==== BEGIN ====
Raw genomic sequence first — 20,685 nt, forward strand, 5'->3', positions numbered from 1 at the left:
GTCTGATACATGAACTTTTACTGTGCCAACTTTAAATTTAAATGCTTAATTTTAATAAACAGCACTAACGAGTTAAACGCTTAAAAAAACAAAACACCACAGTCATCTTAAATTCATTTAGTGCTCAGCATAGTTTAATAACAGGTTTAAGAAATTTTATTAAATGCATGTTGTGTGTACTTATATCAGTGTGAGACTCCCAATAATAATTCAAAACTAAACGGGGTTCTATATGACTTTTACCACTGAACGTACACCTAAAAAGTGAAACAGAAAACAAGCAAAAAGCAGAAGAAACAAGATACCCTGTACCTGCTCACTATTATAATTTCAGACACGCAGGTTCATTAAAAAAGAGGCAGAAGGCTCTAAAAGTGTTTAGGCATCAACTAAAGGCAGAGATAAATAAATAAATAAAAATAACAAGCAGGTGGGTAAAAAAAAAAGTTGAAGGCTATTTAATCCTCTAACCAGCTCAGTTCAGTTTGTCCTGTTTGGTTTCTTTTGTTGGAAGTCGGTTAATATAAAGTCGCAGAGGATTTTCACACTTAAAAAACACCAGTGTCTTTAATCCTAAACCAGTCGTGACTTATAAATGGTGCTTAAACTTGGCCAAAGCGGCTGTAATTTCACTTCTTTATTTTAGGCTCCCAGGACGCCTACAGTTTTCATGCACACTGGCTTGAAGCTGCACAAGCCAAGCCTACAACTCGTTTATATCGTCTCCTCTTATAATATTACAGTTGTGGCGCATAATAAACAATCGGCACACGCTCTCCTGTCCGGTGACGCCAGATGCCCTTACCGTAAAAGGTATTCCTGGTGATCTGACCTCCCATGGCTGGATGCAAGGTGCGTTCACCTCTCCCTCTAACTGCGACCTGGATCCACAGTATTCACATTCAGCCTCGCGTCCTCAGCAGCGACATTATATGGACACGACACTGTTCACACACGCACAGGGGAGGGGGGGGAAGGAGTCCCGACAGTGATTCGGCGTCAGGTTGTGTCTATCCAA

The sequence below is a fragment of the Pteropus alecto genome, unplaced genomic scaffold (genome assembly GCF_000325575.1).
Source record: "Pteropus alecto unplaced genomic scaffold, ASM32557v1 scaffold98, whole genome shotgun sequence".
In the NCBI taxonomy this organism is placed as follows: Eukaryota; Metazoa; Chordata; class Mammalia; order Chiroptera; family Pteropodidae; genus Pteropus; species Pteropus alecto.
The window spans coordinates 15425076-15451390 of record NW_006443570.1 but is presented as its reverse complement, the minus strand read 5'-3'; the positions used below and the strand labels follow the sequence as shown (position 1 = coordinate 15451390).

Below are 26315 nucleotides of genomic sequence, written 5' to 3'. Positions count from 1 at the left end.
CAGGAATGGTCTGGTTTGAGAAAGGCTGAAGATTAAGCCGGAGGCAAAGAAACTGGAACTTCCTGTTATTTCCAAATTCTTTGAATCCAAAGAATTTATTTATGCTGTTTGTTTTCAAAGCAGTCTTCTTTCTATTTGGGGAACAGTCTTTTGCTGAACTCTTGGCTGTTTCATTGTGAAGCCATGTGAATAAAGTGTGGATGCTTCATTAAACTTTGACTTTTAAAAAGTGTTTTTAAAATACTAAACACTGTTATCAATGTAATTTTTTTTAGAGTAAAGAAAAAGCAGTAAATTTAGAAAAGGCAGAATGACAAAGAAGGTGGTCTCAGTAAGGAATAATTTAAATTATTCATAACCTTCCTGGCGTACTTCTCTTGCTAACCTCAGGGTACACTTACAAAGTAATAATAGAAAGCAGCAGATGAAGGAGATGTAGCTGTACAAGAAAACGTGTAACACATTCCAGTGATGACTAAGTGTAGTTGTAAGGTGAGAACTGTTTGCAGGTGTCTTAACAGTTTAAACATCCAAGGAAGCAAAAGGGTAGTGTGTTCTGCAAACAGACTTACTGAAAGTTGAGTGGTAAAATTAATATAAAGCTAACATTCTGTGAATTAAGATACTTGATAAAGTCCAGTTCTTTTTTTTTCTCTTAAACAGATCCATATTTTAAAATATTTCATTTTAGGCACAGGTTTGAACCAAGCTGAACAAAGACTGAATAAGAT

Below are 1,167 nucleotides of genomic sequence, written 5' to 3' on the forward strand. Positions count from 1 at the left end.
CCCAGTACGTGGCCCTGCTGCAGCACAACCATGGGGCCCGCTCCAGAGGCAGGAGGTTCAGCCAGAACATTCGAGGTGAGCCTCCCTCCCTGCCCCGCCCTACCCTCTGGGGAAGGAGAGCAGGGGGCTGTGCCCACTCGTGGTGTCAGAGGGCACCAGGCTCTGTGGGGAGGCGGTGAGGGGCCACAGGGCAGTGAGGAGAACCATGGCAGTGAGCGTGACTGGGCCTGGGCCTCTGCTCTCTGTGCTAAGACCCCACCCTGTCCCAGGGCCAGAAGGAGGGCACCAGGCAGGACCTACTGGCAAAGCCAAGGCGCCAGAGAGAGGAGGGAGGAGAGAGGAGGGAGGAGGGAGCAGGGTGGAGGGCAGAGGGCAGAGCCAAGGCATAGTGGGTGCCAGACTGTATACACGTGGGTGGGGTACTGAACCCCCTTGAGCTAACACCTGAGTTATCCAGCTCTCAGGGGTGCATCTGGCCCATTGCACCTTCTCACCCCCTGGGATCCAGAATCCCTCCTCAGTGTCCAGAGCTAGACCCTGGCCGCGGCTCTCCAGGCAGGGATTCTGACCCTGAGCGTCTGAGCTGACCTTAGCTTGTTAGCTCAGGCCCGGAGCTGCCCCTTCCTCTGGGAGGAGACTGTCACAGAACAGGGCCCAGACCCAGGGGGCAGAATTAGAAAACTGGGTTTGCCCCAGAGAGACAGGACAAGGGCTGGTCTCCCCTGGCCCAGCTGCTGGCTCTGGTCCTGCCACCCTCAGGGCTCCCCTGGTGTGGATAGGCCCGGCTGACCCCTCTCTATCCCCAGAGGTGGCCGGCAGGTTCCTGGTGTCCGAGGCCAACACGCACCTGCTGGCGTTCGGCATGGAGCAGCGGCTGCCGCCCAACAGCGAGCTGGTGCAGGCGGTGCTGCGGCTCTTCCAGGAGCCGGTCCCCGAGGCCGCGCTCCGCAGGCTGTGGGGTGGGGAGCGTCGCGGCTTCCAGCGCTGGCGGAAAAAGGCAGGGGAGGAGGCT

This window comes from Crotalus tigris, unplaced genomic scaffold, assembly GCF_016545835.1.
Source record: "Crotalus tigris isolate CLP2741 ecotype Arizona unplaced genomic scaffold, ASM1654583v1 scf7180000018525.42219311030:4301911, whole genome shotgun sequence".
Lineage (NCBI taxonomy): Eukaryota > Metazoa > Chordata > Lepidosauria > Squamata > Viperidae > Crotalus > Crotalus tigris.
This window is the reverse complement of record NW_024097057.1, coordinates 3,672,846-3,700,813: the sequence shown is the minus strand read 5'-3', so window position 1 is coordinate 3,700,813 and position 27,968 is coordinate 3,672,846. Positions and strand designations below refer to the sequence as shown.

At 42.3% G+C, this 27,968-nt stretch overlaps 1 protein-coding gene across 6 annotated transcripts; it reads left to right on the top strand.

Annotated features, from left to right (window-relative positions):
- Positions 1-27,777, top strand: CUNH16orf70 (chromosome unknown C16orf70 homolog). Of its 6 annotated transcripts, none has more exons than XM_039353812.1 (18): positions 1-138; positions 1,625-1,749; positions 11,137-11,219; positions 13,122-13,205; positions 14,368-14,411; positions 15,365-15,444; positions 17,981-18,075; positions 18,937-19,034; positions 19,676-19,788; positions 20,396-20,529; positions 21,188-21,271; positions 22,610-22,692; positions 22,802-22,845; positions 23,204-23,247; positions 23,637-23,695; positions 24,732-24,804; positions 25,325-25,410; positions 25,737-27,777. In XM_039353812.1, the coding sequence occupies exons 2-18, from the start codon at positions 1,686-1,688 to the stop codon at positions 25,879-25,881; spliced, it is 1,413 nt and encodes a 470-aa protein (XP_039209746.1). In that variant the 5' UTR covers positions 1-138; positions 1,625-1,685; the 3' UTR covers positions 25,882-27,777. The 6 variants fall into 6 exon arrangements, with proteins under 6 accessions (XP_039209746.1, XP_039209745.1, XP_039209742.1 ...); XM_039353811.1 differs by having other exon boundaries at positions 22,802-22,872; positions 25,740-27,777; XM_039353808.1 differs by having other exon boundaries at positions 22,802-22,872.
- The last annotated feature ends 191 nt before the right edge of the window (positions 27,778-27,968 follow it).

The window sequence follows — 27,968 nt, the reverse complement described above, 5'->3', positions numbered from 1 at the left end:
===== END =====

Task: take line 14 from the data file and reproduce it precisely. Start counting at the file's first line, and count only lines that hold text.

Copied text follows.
This window is the reverse complement of record NW_024097057.1, coordinates 3,672,846-3,700,813: the sequence shown is the minus strand read 5'-3', so window position 1 is coordinate 3,700,813 and position 27,968 is coordinate 3,672,846. Positions and strand designations below refer to the sequence as shown.